All three of these titles offer varying glimpses of excerpts, collaborations, and works-in-progress not found elsewhere by poets just reaching the height of their craft. In these above/ground press chapbooks they practice a high wire literary act. Sometimes failing. More often than not, though, succeeding brilliantly. It takes guts to write without a net, and particularly to publish those early efforts for all to see. Guts, indeed.
To order, send cheques (add $1 for postage; outside Canada add $2)
c/o rob mclennan
402 McLeod St. #3
Ottawa, Ontario K2P 1A6
or paypal at www.robmclennan.blogspot.com
For more information, contact rob at:
rob mclennan was born in Ottawa, Canada’s glorious capital city, and rob currently lives in Ottawa. The author of more than twenty trade books of poetry, fiction and non-fiction, his most recent titles are the poetry collections Glengarry (Talonbooks, 2011), kate street (Moira, 2011), 52 flowers (or, a perth edge) – an essay on Phil Hall – (Obvious Epiphanies Press, 2010) and wild horses (University of Alberta Press, 2010) and a second novel, missing persons (The Mercury Press, 2009). An editor and publisher, he runs above/ground press, Chaudiere Books (with Jennifer Mulligan), The Garneau Review (ottwater.com/garneaureview), seventeen seconds: a journal of poetry and poetics (ottawater.com/seventeenseconds) and the Ottawa poetry pdf annual ottawater (ottawater.com), and has edited numerous collections for Chaudiere Books, Insomniac Press, Black Moss Press, Broken Jaw Press and Vehicule Press, and, in June 2010, a special “Canadian issue” of the Swiss online pdf poetry journal Dusie. He spent the 2007-8 academic year in Edmonton as writer-in-residence at the University of Alberta, and regularly posts reviews, essays, interviews and other notices at robmclennan.blogspot.com. He is currently working to complete another novel or two, a collection of short short stories, and a post-mother creative non-fiction work entitled The Last Good Year.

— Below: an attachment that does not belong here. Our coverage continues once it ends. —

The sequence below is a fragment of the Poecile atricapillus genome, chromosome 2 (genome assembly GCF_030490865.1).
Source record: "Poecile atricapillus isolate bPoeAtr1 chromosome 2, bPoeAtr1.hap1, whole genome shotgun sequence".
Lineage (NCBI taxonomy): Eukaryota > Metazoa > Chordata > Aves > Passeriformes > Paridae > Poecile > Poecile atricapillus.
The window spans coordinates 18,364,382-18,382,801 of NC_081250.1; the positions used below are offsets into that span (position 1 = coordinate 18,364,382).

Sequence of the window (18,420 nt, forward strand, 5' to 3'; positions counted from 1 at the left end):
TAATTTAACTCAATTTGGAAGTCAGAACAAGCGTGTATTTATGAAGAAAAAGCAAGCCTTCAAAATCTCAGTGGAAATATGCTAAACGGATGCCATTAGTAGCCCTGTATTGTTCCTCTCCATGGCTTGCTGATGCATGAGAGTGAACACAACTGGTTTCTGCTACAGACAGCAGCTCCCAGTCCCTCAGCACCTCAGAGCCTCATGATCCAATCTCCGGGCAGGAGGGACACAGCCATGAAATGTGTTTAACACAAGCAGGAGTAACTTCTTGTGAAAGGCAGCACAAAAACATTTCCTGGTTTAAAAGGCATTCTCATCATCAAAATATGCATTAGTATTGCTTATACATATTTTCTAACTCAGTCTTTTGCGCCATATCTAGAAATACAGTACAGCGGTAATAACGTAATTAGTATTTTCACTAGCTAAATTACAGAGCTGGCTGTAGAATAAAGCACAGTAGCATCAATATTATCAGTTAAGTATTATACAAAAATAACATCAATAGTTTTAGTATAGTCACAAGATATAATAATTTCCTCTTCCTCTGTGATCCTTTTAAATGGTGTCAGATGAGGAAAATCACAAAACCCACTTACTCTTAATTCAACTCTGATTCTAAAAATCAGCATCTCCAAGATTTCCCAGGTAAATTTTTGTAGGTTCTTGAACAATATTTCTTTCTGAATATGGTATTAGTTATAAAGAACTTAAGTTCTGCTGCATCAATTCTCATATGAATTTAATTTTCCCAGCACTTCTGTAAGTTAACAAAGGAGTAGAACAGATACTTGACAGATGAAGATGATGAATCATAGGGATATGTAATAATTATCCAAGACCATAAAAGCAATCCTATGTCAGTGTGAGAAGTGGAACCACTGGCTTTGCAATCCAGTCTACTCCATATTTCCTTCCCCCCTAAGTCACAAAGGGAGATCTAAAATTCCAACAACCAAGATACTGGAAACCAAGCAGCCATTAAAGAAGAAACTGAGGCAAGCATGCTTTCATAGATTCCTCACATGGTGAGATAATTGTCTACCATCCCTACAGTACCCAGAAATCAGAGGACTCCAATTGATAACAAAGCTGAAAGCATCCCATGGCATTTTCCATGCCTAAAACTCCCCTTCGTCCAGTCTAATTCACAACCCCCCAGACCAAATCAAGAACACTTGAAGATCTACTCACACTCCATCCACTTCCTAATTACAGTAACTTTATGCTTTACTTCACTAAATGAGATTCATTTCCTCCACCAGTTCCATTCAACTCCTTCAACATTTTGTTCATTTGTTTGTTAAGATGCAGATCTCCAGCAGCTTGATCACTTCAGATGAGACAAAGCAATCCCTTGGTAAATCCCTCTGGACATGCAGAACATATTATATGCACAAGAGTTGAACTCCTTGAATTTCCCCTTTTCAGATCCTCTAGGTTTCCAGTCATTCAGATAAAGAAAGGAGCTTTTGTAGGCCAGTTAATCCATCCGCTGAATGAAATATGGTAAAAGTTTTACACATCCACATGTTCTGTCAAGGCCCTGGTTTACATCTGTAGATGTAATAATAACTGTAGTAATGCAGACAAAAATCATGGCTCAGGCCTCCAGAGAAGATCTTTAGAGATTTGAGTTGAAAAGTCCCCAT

Stephen Brockwell runs the small business http://www.brockwellit.com/company/. He spent the first half of his life in Montreal, and the second half in Ottawa. Where he will spend the third half is uncertain. His poetry collections include The Wire in Fences (Balmuir Book Publishing), The Cometology, and Fruitfly Geographic (which won the Archibald Lampman Award), The Real Made Up (ECW Press), and Excerpts from Impossible Books, The Crawdad Cantos (above/ground press).
Michael Blouin‘s critically acclaimed first novel Chase and Haven (Coach House) was a finalist for the Amazon.ca First Novel Award and won the 2009 ReLit Award. In 2007 his first collected poetry I’m not going to lie to you (Pedlar Press) was a finalist for the Lampman Scott Award. In 2011 Pedlar Press released Wore Down Trust which has garnered excellent national and international reviews. He was a finalist for the 2010 CBC Literary Awards and his work has been published in many literary magazines including Descant, Arc, The Antigonish Review, Event, Queen’s Quarterly, The New Quarterly, and The Fiddlehead. He is currently completing work on his second novel.
Elizabeth Rainer was born in British Columbia but currently makes her home in Kingston, Ontario. She is a visual artist and writer with a degree in Fine Arts. Let Lie\ is her first published chapbook. Her online home and personal gallery of finished work and projects in progress (literary and visual) can be found at www.wordrocket.tumblr.com.
After careful research and online investigation, the editor has come to the conclusion that the female author of let lie\ is a pseudonym. This is his opinion. He suggests you order the book and draw your own conclusions. ~The Editor